Structure

Which one should I take?

Students can take the ACT, SAT, or both. Admissions officers do not have a preference for one or the other. Both tests are accepted at all US four-year institutions.

 

To determine which test you are better suited for, take a free full-length evaluation test at Potomac Oak Tutoring. Following that evaluation, we'll be able to give you a detailed overview of the areas where you can improve, and which test plays to your strengths.

 

Whichever test you end up choosing, our professional and experienced instructors will create an individualized tutoring plan to help you to maximize your scores.

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Suite 225

Rockville, Md. 20852

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Find out!   

 

Take a free evaluation test. Many students do better on the ACT, and some do better on the SAT. We can determine which one fits you best.

At-a-glance facts

The first step in standardized test prep is to find out which test is right for you.

Four sections

  1. Reading, 65 min.

  2. Writing & Language, 35 min.

  3. Math: no calculator, 25 min.

  4. Math: calculator, 55 min.

  • Essay (optional), +50 min.

 

Difficulty

  • passages and questions are "trickier"

Timing & strategy

  • more time per question

Topics covered

  • Algebra I and II

  • Geometry

  • Trigonometry (precalculus)

  • Statistics

 

Topic breakdown

  • less Algebra

  • heavy emphasis on Geometry

  • many data interpretation (Statistics) questions

 

Question style

  • straighforward Algebra questions similar to a high school math test

  • many word problems requiring critical thinking

  • most difficult problems require many steps to solve

ACT

New SAT

Four sections

  1. English, 45 min.

  2. Math, 60 min.

  3. Reading, 35 min.

  4. Science, 35 min.

  • Essay (optional), +40 min.

 

Sections

  • Each section receives a score on a scale from 1 to 36

  • Essay receives a score on a scale from 1 to 12

 

 

Composite

  • The four sections are averaged for a scaled composite score out of 36

  • Essay not included in composite score

 

Sections

  • Sections 1 and 2 comprise the verbal score of 200-800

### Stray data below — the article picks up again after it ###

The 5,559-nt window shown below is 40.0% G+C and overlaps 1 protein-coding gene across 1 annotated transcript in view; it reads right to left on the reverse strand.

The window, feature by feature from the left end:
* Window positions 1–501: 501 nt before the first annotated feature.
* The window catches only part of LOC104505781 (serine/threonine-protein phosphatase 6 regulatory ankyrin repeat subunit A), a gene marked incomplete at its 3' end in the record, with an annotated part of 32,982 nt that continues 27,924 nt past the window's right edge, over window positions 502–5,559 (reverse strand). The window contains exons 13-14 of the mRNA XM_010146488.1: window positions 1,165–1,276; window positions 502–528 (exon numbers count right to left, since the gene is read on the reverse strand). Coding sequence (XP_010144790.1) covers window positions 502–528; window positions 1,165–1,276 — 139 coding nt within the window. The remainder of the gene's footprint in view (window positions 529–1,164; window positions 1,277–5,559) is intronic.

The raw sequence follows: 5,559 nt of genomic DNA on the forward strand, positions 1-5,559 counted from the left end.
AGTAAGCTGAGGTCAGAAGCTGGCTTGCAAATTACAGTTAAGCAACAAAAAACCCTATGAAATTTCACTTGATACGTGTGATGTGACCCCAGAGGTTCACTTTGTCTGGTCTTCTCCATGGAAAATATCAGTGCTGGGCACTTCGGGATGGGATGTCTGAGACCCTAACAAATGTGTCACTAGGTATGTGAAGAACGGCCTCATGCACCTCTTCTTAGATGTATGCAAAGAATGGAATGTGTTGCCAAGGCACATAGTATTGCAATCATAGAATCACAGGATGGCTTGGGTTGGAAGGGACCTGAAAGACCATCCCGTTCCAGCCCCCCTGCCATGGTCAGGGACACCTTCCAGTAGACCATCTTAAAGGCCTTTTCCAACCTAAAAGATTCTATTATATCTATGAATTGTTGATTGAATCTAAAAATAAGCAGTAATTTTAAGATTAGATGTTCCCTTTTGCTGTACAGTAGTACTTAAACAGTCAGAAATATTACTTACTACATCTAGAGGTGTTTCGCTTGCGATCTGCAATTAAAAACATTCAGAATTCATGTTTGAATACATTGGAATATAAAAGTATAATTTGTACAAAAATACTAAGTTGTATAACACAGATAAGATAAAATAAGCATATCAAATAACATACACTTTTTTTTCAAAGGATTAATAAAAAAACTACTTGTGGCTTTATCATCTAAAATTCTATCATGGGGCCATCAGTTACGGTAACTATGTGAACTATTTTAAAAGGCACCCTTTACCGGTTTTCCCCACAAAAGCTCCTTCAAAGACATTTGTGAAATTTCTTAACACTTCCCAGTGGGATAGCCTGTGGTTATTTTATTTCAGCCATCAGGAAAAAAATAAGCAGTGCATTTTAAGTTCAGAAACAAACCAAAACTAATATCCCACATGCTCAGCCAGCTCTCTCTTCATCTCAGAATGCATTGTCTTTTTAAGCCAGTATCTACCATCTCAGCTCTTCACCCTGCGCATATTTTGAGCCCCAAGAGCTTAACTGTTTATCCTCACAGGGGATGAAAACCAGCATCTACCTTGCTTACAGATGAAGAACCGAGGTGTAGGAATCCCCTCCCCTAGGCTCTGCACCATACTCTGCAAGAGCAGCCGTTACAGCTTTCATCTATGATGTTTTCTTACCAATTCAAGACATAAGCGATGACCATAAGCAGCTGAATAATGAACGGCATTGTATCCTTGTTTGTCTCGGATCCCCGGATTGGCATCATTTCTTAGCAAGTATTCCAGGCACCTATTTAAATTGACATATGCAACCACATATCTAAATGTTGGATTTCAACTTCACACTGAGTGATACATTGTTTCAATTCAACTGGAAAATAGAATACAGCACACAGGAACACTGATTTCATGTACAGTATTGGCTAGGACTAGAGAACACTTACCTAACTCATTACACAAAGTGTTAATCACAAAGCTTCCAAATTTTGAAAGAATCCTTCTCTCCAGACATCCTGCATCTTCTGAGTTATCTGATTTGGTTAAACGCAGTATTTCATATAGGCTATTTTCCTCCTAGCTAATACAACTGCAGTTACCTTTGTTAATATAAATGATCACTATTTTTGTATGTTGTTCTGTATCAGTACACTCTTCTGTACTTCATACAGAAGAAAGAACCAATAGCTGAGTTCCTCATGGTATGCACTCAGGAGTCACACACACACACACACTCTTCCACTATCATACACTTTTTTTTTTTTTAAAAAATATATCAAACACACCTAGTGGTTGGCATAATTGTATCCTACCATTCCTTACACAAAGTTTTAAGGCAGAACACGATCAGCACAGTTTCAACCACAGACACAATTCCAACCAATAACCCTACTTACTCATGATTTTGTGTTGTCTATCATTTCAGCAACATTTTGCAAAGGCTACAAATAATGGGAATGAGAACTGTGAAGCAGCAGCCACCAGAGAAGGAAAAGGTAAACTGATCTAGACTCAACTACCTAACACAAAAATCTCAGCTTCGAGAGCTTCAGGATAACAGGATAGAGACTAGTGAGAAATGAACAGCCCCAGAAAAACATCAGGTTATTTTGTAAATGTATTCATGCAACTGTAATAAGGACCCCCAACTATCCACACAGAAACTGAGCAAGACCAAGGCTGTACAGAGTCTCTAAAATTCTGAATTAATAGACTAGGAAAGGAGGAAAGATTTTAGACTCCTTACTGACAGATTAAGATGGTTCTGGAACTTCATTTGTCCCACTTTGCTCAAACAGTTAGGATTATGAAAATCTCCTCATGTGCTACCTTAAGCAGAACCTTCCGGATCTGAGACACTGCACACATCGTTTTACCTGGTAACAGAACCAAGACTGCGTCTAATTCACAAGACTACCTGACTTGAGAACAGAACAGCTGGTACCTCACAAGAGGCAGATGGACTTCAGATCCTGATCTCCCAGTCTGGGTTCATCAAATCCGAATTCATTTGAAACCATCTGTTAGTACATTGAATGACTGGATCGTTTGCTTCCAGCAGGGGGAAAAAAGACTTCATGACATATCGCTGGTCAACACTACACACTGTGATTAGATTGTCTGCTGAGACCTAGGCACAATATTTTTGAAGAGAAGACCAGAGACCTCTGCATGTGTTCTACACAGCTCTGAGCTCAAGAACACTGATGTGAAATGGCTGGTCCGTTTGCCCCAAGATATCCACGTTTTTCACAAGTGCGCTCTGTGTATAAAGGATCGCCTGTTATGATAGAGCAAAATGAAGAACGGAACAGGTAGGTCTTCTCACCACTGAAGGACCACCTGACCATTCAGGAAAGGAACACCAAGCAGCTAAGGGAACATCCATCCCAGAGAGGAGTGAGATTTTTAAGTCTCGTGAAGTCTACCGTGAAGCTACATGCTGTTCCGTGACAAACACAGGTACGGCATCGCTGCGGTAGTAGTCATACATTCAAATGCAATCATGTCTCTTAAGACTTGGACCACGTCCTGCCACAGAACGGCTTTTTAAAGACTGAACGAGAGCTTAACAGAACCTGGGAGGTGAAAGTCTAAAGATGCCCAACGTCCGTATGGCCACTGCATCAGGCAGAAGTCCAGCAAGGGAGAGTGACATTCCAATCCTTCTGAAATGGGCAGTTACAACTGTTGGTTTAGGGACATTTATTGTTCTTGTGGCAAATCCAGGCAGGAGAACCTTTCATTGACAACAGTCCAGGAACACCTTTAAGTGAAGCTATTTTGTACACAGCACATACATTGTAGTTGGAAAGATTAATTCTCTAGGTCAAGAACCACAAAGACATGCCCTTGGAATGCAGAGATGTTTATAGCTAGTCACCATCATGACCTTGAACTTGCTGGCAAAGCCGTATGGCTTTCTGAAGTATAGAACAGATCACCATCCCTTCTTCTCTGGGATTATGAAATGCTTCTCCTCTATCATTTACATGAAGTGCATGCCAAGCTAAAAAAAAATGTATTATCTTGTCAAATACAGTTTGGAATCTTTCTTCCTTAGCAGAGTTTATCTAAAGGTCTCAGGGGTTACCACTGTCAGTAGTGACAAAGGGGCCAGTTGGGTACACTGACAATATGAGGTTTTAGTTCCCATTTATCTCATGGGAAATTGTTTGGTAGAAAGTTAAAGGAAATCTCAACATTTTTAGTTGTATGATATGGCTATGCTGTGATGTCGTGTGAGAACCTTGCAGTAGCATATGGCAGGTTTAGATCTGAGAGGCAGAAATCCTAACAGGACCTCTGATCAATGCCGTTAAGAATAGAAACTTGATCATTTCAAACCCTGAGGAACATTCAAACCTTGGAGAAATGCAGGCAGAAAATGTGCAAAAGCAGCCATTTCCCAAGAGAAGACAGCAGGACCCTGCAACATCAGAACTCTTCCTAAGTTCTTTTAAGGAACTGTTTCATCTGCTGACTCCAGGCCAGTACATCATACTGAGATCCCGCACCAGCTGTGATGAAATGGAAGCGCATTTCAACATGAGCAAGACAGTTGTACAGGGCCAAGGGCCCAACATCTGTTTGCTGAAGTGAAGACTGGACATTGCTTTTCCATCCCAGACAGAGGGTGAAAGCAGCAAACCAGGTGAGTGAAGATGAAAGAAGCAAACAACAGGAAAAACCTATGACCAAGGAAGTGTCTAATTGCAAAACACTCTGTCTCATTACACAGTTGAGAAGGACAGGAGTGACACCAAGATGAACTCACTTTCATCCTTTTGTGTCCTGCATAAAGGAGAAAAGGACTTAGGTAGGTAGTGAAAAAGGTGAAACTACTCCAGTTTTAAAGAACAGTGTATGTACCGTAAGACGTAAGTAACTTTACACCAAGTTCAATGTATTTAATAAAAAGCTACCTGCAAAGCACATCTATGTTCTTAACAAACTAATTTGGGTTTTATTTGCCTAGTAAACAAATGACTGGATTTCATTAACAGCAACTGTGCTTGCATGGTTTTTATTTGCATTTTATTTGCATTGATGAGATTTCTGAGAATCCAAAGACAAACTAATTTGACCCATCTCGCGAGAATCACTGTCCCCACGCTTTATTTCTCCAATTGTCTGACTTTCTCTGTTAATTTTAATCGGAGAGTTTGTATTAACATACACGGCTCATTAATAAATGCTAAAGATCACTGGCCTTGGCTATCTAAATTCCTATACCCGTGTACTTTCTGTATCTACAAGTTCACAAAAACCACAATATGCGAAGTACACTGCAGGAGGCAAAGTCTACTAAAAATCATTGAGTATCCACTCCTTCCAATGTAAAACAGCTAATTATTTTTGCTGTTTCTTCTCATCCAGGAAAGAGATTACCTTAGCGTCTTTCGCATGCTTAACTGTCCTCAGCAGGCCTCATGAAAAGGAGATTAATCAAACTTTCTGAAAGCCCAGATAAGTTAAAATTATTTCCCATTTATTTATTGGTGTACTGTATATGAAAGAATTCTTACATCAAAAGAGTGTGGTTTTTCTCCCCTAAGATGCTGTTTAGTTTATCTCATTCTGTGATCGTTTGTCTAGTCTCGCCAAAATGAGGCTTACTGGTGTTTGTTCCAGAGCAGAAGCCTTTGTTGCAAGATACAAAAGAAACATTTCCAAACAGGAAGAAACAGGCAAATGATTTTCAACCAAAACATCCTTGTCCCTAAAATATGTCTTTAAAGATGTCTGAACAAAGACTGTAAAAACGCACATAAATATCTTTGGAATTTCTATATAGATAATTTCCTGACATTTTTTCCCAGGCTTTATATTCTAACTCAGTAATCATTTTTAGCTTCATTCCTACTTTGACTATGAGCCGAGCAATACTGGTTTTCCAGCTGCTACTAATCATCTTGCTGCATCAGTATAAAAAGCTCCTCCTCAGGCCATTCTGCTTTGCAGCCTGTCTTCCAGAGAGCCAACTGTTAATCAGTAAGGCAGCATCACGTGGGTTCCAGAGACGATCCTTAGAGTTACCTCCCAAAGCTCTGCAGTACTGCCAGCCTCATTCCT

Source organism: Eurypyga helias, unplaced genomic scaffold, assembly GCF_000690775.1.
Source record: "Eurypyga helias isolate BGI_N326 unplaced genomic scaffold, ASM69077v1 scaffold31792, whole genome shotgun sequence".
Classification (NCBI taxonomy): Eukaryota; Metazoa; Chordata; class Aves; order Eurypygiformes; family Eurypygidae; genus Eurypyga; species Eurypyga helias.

• Sections 3 and 4 comprise the math score of 200-800

  • Essay receives score of 1-12

 

Composite

  • Verbal and math scores are added for a scaled composite score out of 1600

  • Essay not included in composite score

Grammar & style

  • identifying grammar errors embedded in prose

  • identifying unclear, wordy, redundant, and awkward expressions

 

Vocabulary

  • in-context only

  • no archaic/obscure words

 

Reading comprehension

  • prose fiction, social science, humanities, and natural science

  • passage comparison

 

Writing

  • argumentative

  • students are asked to build an argument for one of three given perspectives on an issue

  • optional (but many colleges require it)

 

 

Grammar & style

  • identifying grammar errors embedded in prose

  • identifying unclear, wordy, redundant, and awkward expressions

 

Vocabulary

  • in-context only

  • no more "SAT words"

 

Reading comprehension

  • prose fiction, "Great Global Conversation," and natural science

  • passage comparison

 

 

Writing

  • analytical

  • students are given an argumentative essay or speech and asked to analyze how an author or speaker builds an effective argument

  • optional (but many colleges require it)

 

 

Difficulty

  • questions are more "straightforward" 

 

Timing & strategy

  • less time per question

Dedicated "Science" section

  • tests students on comprehension and data analysis

  • requires very little science knowledge

 

No dedicated section

  • data analysis questions are found in all sections

  • students must identify correct interpretation of reading passages as data

 

Topics covered

  • Algebra I and II

  • Geometry

  • Trigonometry (precalculus)

 

 

Topic breakdown

  • even distribution of Algebra and Geometry questions

  • only basic Statistics questions

 

 

Question style

  • straighforward Algebra questions similar to a high school math test

  • many word problems requiring critical thinking

  • most difficult problems require a strong understanding of advanced math topics

Scoring

Difficulty

& timing

Verbal

content

Quantitative

content

Crossover

content

Potomac Oak Tutoring

240-221-1661

potomacoaktutoring.com

3204 Tower Oaks Blvd, Suite #225, Rockville, MD 20852

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